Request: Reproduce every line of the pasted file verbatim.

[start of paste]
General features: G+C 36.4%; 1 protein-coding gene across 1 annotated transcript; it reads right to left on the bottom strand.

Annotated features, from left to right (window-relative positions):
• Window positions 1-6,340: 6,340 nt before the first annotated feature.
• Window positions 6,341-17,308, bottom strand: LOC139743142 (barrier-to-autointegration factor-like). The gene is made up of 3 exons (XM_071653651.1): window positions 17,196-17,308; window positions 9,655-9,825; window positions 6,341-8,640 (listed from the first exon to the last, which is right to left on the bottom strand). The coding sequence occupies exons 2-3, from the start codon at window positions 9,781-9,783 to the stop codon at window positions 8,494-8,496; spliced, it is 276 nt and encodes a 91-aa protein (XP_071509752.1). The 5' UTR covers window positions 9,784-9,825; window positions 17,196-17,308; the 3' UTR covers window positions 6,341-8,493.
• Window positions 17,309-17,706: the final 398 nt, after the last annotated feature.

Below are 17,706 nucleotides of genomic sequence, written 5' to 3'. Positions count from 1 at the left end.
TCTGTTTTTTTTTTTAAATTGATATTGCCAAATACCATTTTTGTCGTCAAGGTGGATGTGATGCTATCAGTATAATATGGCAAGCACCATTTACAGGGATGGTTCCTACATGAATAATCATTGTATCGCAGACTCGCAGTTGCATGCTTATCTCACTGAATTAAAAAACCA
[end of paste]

General features: G+C 36.4%; 1 protein-coding gene across 1 annotated transcript; it reads right to left on the bottom strand.

Annotated features, from left to right (window-relative positions):
• Window positions 1-6,340: 6,340 nt before the first annotated feature.
• Window positions 6,341-17,308, bottom strand: LOC139743142 (barrier-to-autointegration factor-like). The gene is made up of 3 exons (XM_071653651.1): window positions 17,196-17,308; window positions 9,655-9,825; window positions 6,341-8,640 (listed from the first exon to the last, which is right to left on the bottom strand). The coding sequence occupies exons 2-3, from the start codon at window positions 9,781-9,783 to the stop codon at window positions 8,494-8,496; spliced, it is 276 nt and encodes a 91-aa protein (XP_071509752.1). The 5' UTR covers window positions 9,784-9,825; window positions 17,196-17,308; the 3' UTR covers window positions 6,341-8,493.
• Window positions 17,309-17,706: the final 398 nt, after the last annotated feature.

Below are 17,706 nucleotides of genomic sequence, written 5' to 3'. Positions count from 1 at the left end.
TCTGTTTTTTTTTTTAAATTGATATTGCCAAATACCATTTTTGTCGTCAAGGTGGATGTGATGCTATCAGTATAATATGGCAAGCACCATTTACAGGGATGGTTCCTACATGAATAATCATTGTATCGCAGACTCGCAGTTGCATGCTTATCTCACTGAATTAAAAAACCA